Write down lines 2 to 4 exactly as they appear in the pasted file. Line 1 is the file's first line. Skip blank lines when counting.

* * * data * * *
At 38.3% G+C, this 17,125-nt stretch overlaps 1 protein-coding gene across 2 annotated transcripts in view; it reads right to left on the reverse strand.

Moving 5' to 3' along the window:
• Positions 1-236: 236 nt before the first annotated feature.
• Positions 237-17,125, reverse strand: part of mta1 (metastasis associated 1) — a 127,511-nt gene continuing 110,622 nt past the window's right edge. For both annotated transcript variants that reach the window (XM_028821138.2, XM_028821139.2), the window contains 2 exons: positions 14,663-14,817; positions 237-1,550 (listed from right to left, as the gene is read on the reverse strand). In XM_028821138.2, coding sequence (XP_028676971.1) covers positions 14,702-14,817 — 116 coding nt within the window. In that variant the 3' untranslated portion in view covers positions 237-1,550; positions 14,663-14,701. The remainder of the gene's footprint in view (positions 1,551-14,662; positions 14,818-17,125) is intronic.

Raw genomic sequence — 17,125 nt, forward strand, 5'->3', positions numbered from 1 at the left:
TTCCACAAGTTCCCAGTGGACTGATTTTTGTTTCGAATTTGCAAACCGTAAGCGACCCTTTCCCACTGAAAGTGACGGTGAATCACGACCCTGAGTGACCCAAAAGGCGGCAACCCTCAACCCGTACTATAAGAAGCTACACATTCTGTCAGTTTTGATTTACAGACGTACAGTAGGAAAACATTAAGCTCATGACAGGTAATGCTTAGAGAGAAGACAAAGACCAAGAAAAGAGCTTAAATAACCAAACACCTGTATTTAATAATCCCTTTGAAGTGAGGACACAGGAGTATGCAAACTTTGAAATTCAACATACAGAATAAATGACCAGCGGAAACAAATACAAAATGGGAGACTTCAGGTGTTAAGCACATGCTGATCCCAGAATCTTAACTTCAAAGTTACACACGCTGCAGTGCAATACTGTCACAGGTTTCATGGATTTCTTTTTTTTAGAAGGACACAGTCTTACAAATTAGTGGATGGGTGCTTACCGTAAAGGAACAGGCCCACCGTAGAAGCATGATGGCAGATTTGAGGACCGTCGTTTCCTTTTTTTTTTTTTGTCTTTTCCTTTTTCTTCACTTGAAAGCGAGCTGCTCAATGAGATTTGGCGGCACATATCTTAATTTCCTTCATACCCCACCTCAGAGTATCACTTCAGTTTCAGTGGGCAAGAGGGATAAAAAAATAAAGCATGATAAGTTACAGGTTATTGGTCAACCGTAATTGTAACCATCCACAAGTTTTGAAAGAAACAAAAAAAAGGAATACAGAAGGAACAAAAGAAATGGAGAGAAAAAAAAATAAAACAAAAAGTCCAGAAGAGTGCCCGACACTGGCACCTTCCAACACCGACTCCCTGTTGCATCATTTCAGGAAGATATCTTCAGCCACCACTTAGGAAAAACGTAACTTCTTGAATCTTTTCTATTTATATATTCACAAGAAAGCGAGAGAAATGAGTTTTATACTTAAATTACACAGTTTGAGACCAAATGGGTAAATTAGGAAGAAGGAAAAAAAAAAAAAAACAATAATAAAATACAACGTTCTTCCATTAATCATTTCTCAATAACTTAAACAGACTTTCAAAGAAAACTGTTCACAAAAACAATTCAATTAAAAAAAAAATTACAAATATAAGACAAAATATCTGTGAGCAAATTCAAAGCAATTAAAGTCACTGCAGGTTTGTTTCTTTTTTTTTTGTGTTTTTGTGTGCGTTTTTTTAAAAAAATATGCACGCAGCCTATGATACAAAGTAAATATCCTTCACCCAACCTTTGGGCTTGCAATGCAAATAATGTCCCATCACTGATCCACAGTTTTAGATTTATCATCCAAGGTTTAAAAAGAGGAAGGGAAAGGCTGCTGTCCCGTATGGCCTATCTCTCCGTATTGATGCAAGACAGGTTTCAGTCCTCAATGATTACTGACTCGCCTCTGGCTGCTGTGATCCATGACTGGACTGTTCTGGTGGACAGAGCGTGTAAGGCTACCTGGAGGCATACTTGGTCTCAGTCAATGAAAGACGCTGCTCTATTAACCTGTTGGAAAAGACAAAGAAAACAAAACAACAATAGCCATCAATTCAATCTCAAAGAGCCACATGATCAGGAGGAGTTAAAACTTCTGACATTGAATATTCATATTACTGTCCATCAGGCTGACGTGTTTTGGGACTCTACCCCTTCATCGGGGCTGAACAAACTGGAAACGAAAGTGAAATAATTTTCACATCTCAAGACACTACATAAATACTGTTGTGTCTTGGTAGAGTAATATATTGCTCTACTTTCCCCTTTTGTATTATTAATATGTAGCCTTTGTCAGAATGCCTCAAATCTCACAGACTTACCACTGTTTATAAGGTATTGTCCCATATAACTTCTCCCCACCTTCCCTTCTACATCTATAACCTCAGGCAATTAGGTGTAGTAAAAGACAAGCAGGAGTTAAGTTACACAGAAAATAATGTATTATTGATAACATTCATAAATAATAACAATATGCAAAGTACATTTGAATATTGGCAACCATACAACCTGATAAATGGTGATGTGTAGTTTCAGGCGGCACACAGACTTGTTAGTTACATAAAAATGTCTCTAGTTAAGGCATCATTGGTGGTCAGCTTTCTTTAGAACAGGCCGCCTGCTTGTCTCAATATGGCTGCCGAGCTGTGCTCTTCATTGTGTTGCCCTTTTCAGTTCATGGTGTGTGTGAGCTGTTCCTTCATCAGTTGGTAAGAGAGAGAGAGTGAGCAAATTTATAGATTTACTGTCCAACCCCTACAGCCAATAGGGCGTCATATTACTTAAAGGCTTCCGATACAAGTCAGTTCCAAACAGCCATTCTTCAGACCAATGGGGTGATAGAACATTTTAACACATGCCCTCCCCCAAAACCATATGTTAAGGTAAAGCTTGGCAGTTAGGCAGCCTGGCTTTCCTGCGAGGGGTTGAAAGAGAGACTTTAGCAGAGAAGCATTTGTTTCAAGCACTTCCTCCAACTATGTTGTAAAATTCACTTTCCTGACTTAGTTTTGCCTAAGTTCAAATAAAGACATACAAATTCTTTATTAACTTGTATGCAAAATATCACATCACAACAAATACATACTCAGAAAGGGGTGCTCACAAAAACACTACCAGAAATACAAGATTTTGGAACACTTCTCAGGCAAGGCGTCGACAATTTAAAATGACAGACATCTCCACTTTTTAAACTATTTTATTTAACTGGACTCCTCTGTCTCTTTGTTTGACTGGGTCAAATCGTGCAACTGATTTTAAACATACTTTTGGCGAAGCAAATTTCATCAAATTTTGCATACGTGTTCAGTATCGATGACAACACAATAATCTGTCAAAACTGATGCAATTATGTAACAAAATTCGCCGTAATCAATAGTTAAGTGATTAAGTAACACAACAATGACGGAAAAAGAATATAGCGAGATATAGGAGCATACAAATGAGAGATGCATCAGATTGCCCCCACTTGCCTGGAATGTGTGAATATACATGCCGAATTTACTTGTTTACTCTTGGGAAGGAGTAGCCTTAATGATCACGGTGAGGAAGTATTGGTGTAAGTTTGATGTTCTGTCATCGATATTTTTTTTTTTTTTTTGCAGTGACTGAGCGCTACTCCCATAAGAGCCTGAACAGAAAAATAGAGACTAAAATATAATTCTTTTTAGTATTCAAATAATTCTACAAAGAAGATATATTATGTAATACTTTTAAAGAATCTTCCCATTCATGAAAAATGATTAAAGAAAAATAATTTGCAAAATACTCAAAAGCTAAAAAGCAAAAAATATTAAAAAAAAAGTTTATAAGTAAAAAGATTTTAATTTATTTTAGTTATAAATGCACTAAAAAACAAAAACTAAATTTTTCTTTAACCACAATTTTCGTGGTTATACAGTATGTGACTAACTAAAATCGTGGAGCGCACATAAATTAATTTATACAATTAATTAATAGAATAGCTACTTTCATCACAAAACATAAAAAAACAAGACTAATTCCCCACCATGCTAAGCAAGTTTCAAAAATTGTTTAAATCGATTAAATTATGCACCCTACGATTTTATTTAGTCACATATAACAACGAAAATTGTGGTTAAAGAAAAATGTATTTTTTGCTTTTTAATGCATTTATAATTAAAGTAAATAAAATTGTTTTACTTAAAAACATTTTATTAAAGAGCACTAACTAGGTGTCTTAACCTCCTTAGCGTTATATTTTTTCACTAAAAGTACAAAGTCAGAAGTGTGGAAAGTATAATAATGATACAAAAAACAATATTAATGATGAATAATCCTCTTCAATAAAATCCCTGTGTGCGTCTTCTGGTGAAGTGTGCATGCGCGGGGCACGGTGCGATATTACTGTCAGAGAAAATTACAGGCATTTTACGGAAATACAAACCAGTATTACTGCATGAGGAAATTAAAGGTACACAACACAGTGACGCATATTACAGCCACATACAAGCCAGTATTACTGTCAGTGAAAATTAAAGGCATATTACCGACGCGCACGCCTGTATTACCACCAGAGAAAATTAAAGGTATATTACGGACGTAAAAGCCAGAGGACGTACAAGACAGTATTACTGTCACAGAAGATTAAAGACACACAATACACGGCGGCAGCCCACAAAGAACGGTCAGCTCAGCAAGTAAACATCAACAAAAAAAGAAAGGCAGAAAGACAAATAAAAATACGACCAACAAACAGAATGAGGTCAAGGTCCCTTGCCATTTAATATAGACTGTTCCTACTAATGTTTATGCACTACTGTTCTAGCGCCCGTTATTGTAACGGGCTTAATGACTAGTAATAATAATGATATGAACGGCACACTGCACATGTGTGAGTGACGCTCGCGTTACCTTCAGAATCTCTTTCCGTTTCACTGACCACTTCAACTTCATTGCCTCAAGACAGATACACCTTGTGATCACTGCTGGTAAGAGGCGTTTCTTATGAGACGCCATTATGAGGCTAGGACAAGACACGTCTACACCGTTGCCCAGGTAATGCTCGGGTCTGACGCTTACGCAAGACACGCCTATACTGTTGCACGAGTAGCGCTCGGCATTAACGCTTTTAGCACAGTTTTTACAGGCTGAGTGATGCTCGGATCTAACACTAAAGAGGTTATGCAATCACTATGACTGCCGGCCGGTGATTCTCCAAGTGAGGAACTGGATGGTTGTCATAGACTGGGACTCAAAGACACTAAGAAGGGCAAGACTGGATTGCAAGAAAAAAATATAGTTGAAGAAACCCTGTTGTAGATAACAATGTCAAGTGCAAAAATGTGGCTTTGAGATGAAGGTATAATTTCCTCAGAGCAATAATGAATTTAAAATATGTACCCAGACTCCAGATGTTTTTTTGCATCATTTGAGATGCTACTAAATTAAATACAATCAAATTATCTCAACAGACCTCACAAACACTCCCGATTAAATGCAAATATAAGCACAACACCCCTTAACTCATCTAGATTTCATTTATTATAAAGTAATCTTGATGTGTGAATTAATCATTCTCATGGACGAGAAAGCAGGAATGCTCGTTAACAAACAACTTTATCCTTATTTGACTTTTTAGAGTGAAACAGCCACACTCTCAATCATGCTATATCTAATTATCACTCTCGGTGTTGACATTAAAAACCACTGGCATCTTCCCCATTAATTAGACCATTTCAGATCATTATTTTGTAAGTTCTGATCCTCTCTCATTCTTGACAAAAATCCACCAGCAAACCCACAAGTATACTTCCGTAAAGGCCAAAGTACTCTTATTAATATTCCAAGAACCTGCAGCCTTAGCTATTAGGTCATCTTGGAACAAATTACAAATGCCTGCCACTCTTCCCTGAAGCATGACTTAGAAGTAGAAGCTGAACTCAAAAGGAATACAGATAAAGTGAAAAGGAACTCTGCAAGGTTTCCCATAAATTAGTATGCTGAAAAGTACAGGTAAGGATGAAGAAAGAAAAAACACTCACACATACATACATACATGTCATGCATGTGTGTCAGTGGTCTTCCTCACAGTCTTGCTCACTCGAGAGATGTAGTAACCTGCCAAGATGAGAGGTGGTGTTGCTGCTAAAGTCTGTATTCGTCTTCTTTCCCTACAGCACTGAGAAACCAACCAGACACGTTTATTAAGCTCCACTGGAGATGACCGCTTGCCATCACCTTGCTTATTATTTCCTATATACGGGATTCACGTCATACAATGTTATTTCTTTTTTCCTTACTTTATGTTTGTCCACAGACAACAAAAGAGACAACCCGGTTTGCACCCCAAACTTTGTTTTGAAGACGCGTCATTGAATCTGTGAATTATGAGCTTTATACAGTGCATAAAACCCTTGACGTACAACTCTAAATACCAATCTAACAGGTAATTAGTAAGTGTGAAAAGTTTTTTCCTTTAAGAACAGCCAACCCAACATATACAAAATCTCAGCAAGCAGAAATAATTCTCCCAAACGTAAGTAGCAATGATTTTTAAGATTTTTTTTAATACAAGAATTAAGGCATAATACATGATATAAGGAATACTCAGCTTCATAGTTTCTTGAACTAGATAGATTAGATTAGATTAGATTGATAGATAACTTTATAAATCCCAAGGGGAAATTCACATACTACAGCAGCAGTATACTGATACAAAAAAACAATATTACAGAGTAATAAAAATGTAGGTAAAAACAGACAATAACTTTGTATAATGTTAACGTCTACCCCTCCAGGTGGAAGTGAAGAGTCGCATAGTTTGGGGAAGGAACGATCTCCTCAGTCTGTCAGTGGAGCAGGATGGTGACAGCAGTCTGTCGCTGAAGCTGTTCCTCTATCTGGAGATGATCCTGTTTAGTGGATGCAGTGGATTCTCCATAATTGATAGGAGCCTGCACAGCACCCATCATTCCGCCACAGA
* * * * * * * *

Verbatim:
Moving 5' to 3' along the window:
• Positions 1-236: 236 nt before the first annotated feature.
• Positions 237-17,125, reverse strand: part of mta1 (metastasis associated 1) — a 127,511-nt gene continuing 110,622 nt past the window's right edge. For both annotated transcript variants that reach the window (XM_028821138.2, XM_028821139.2), the window contains 2 exons: positions 14,663-14,817; positions 237-1,550 (listed from right to left, as the gene is read on the reverse strand). In XM_028821138.2, coding sequence (XP_028676971.1) covers positions 14,702-14,817 — 116 coding nt within the window. In that variant the 3' untranslated portion in view covers positions 237-1,550; positions 14,663-14,701. The remainder of the gene's footprint in view (positions 1,551-14,662; positions 14,818-17,125) is intronic.